These strengths (and foibles) are somewhat symbolically represented in the supporting characters. Deb is detached Dexter’s feeling foil, completely run by an emotional, heart-on-your-sleeve approach; stern Sergeant Doakes strictly adheres to justice and loyalty; Dexter’s foster father believes in basic moral values and pragmatic living. The list goes on.
Inversely, however, as multi-faceted beings I think we realize we all have a trace of Dexter’s so-called “Dark Passenger” — a tacit yet universal understanding of being alienated, having difficulty relating to others, or perhaps not feeling about someone or something as deeply as everyone else seems to. An inner struggle regarding good versus evil and personal ethics. These all represent basic questions of our existence and human nature.
We all wear masks and, at times, retreat into layers of secrecy. While it may not be outright lying, people are prone to adapt in social situations and take on various facades. The part of our personality that most easily relates to the situation we’re in is accentuated — it’s one of those facts of human nature and the reason why we strive to find meaningful relationships with people who bring out our most authentic self.
“There are no secrets in life, just hidden truths that lie beneath the surface,” Dexter recites, in one of his very poetic inner-monologues.
As Freud might say (and take it for what it’s worth), we have a “hidden self” lying in our subconscious that is often too taxing for our conscious minds to handle. In response, we do some cognitive gymnastics and form “defense mechanisms,” or, in other words, we twist reality enough to form a justification for our behavior. Dexter, for example, has to believe that his actions are ultimately beneficial as he religiously adheres to “Harry’s code.”
Beyond all this psychology, the show is simply a fascinating look into the life and mind of a sociopath and serial killer — a concept often misrepresented in the media. While most of the psychopaths we hear about have probably been incarcerated, there exist “successful psychopaths” (hint: not a creepy Anthony Hopkins-esque dude in a muzzle lurking in dark alleys). They’re not just irrational and insane killers roaming the streets without a social conscience.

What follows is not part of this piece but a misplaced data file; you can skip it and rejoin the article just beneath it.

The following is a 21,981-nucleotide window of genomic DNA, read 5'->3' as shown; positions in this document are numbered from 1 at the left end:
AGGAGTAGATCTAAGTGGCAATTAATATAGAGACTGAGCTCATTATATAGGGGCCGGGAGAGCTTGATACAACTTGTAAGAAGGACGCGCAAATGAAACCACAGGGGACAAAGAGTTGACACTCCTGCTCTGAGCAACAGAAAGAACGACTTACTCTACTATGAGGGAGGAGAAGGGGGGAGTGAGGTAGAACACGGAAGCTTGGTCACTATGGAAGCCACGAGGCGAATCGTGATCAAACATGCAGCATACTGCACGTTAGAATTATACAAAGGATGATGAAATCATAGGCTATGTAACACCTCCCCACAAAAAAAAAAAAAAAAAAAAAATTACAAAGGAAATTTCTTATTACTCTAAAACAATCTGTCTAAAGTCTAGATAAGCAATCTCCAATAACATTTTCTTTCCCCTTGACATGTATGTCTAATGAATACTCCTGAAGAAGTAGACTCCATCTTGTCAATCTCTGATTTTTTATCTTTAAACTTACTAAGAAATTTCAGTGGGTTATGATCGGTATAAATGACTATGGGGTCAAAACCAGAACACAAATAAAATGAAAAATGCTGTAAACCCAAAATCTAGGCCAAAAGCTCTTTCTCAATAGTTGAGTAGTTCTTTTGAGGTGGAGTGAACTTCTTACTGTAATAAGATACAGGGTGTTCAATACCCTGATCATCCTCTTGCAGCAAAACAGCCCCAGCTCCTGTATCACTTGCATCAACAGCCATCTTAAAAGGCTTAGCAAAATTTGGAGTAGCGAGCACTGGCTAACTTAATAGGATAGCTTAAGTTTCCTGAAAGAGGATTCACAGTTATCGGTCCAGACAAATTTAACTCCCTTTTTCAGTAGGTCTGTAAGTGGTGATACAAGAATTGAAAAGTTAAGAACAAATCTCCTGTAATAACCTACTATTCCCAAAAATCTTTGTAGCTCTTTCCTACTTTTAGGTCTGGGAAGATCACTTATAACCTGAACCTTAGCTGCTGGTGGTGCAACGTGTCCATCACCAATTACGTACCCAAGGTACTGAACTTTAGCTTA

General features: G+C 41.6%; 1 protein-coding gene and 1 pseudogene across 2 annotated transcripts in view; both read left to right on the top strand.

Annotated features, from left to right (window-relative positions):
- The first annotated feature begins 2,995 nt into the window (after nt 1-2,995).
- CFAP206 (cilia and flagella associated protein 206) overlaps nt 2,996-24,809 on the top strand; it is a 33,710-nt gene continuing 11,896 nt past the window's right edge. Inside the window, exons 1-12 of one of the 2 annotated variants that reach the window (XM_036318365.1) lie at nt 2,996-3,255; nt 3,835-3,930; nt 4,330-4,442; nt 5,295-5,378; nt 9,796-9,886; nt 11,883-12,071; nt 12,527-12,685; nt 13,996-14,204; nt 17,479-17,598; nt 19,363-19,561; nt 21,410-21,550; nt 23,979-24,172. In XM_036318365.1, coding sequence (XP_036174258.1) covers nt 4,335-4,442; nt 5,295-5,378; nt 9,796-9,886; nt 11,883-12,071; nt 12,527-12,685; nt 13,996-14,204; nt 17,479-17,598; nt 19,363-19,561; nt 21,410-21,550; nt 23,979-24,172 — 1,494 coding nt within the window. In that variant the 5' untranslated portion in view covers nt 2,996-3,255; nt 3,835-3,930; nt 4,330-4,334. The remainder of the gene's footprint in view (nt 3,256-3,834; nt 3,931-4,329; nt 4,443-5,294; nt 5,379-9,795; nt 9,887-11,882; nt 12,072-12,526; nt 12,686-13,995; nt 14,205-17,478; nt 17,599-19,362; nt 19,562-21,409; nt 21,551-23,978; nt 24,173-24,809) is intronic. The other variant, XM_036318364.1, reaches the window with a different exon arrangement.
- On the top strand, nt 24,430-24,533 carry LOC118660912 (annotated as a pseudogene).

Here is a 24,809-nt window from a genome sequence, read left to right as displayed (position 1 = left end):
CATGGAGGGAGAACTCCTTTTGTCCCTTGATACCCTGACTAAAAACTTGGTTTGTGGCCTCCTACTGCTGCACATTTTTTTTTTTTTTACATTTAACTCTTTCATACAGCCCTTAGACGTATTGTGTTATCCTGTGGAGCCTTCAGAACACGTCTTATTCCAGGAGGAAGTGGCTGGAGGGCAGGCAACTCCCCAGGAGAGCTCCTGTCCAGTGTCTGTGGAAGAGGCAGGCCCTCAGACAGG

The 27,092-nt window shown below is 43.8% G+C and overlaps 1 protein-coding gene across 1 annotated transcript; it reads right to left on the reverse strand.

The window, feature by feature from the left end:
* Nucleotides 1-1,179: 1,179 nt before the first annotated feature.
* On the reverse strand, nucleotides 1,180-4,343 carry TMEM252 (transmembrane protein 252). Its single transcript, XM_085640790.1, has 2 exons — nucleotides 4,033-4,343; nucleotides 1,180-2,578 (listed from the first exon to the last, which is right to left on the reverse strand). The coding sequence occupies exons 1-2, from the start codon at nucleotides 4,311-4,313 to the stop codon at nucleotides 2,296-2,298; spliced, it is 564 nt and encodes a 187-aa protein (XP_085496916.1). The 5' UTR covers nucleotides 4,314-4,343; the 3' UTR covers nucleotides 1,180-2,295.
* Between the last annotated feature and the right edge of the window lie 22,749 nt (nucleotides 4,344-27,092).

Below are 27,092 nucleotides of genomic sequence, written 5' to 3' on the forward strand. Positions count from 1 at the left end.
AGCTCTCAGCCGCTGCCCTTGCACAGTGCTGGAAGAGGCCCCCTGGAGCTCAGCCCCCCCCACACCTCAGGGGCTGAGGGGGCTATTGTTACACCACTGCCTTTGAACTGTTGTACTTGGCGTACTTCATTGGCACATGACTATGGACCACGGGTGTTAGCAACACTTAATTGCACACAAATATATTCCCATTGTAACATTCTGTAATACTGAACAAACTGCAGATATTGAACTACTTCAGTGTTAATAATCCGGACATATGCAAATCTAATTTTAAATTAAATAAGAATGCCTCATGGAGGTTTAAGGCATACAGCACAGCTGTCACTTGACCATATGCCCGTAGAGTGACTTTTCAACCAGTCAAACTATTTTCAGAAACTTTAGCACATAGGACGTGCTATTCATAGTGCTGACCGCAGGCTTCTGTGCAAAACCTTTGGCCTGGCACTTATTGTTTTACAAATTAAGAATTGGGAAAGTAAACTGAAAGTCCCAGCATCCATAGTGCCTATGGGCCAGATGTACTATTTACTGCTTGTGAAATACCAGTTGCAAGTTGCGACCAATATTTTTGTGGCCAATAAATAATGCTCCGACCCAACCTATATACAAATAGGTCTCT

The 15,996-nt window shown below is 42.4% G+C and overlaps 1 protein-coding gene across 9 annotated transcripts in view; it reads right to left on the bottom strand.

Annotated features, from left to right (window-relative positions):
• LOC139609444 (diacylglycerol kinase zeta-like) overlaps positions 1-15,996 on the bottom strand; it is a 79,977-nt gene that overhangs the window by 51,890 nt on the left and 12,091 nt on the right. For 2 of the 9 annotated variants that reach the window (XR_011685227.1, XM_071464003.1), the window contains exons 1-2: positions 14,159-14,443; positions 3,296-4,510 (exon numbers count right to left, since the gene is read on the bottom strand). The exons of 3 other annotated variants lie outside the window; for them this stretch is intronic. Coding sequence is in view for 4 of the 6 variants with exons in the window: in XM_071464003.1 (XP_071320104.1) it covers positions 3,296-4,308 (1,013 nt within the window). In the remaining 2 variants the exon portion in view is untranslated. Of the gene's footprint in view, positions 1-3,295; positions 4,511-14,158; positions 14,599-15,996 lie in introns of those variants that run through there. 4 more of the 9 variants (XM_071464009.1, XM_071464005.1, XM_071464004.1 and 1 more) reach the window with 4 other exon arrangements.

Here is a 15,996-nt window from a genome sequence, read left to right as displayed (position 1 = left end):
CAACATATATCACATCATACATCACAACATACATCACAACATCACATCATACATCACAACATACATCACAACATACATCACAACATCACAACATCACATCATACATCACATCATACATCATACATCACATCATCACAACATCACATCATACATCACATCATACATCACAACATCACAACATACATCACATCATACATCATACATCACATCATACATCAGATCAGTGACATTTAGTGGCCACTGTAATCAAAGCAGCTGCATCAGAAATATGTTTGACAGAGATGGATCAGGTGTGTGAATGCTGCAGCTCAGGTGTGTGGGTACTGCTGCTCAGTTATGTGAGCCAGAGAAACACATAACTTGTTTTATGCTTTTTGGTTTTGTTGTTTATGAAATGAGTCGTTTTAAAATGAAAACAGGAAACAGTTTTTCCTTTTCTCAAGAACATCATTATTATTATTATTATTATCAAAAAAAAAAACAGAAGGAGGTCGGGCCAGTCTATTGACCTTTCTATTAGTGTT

Often, like Dexter, these chameleon members of society have a strong sense of self-discipline and meticulously regulate their actions. Here again is our beloved killer’s duality — the stark contrast between his role as a disconcertingly efficient murderer and ultra-dependable brother, friend and father figure. He more or less represents the spectrum of human potential. By day, he enjoys spending time with Rita and playing with the kids (whom he has a soft spot for, probably due to their innocence and lack of conditioning by strange social norms). By night, he dispatches killers with clinical precision.
And considering his backstory (early loss of parents by violent means, adoptive guardians and a growing understanding of his purpose and propensity to defend others), is he really that much different than our beloved Batman or similar superhero vigilantes? In one episode, Dexter even tries on the alter ego of “Dark Defender,” while the world argues if his actions are heroic or not.
Whether you enjoy Dexter for its psychological feast or simply like to watch people getting stabbed in key arteries (you little weirdo), the show is captivating.
I will warn you, however. Don’t start watching Dexter unless you want to be sucked into his exquisitely orchestrated web of deceit and complex array of morality issues.
Like one of his ill-fated victims, there’s little chance of escape.
Trackback from your site.